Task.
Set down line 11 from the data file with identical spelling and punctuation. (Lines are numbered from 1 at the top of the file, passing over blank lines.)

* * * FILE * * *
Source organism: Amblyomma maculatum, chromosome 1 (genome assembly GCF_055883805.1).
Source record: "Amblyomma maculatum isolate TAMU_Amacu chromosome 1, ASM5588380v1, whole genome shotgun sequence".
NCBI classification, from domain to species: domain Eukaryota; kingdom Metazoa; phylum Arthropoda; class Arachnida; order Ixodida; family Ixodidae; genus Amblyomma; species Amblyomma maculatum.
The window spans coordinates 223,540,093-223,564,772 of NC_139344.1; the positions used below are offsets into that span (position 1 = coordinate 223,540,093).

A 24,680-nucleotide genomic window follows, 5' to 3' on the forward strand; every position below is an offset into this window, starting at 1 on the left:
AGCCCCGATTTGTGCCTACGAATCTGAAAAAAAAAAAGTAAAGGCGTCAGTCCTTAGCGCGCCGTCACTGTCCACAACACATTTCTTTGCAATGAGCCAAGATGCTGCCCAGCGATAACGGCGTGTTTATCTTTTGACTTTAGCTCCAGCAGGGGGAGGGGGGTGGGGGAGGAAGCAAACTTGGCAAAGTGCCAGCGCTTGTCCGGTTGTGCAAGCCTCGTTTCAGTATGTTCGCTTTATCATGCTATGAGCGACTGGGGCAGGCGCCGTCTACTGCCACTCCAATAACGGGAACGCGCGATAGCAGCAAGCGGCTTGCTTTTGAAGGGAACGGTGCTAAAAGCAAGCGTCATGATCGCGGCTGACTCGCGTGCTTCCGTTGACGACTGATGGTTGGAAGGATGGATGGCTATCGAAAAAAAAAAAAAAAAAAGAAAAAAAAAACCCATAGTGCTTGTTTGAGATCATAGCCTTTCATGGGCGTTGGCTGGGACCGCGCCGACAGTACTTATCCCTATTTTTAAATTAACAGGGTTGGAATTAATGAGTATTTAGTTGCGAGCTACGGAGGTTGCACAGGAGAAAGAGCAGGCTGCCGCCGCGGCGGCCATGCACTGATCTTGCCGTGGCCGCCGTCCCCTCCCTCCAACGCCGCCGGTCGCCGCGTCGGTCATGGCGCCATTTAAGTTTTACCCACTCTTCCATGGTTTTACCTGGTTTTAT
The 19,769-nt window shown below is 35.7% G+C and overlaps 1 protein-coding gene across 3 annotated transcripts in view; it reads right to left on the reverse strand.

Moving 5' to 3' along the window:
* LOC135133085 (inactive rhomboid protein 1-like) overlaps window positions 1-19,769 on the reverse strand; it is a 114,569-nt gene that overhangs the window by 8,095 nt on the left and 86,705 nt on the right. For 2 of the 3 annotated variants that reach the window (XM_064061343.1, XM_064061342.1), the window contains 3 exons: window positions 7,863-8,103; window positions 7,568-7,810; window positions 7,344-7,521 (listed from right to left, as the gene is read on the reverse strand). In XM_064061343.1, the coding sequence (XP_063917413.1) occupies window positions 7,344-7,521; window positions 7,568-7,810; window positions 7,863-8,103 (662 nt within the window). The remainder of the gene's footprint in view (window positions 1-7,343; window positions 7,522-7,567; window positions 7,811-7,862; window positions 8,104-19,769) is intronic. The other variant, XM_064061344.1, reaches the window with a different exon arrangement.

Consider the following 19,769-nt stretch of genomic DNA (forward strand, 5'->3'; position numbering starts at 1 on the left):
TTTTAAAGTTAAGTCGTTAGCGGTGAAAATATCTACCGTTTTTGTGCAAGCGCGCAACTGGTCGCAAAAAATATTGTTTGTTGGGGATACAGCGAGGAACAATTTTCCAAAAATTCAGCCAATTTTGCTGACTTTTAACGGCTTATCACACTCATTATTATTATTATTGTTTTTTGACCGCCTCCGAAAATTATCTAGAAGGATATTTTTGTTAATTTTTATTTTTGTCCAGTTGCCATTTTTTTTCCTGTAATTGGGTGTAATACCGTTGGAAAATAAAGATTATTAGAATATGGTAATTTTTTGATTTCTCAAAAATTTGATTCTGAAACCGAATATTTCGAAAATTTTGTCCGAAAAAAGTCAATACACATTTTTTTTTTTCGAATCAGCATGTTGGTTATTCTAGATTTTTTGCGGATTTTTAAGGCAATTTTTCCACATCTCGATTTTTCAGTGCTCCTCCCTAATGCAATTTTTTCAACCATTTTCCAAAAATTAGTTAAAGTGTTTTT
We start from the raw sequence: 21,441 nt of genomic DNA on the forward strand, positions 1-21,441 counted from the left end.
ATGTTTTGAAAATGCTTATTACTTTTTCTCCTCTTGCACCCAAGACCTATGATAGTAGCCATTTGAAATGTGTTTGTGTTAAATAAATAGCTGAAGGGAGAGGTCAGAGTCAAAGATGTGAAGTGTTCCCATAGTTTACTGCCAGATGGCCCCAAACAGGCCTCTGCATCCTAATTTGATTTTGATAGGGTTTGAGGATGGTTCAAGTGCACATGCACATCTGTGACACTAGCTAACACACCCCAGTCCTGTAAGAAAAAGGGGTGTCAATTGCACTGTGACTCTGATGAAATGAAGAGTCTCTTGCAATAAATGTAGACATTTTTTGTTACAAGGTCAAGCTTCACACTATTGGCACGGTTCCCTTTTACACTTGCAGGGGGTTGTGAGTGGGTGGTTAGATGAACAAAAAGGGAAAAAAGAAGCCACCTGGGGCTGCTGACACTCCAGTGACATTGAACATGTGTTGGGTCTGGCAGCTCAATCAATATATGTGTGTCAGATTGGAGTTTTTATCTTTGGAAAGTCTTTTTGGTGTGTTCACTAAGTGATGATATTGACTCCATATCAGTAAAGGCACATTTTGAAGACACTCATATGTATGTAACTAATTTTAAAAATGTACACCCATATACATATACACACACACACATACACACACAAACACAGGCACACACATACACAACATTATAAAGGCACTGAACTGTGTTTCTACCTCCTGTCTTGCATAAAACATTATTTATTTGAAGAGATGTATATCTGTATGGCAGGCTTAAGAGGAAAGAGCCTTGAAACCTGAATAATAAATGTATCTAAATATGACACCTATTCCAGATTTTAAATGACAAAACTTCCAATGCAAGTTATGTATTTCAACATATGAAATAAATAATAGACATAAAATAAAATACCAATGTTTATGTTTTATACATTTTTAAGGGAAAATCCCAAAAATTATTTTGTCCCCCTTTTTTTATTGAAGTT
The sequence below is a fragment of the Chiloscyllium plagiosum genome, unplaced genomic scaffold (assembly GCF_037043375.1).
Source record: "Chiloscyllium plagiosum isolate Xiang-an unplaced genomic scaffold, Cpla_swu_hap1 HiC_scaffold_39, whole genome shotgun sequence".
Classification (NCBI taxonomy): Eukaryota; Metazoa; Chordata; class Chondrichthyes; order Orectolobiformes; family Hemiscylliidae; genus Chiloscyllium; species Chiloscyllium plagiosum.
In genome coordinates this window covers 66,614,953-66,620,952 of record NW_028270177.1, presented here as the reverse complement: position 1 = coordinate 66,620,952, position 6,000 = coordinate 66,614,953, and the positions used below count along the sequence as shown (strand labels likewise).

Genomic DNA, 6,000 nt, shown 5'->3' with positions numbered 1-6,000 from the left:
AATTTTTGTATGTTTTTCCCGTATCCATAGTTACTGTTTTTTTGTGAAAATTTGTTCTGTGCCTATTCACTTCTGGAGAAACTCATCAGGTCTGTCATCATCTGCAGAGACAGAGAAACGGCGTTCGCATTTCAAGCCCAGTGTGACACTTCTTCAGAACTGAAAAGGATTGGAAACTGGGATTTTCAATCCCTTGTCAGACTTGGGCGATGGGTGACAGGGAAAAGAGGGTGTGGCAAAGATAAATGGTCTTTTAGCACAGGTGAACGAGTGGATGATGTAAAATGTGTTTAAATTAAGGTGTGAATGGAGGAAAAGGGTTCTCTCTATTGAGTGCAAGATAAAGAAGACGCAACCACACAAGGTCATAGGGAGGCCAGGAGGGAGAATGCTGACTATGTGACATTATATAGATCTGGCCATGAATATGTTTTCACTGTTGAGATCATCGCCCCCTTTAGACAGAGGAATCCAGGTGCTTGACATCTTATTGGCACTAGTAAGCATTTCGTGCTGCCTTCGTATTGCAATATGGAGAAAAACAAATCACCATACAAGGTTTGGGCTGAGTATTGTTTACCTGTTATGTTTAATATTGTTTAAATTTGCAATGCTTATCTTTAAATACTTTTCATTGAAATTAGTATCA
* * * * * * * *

TTTTAAAGTTAAGTCGTTAGCGGTGAAAATATCTACCGTTTTTGTGCAAGCGCGCAACTGGTCGCAAAAAATATTGTTTGTTGGGGATACAGCGAGGAACAATTTTCCAAAAATTCAGCCAATTTTGCTGACTTTTAACGGCTTATCACACTCATTATTATTATTATTGTTTTTTGACCGCCTCCGAAAATTATCTAGAAGGATATTTTTGTTAATTTTTATTTTTGTCCAGTTGCCATTTTTTTTCCTGTAATTGGGTGTAATACCGTTGGAAAATAAAGATTATTAGAATATGGTAATTTTTTGATTTCTCAAAAATTTGATTCTGAAACCGAATATTTCGAAAATTTTGTCCGAAAAAAGTCAATACACATTTTTTTTTTTCGAATCAGCATGTTGGTTATTCTAGATTTTTTGCGGATTTTTAAGGCAATTTTTCCACATCTCGATTTTTCAGTGCTCCTCCCTAATGCAATTTTTTCAACCATTTTCCAAAAATTAGTTAAAGTGTTTTT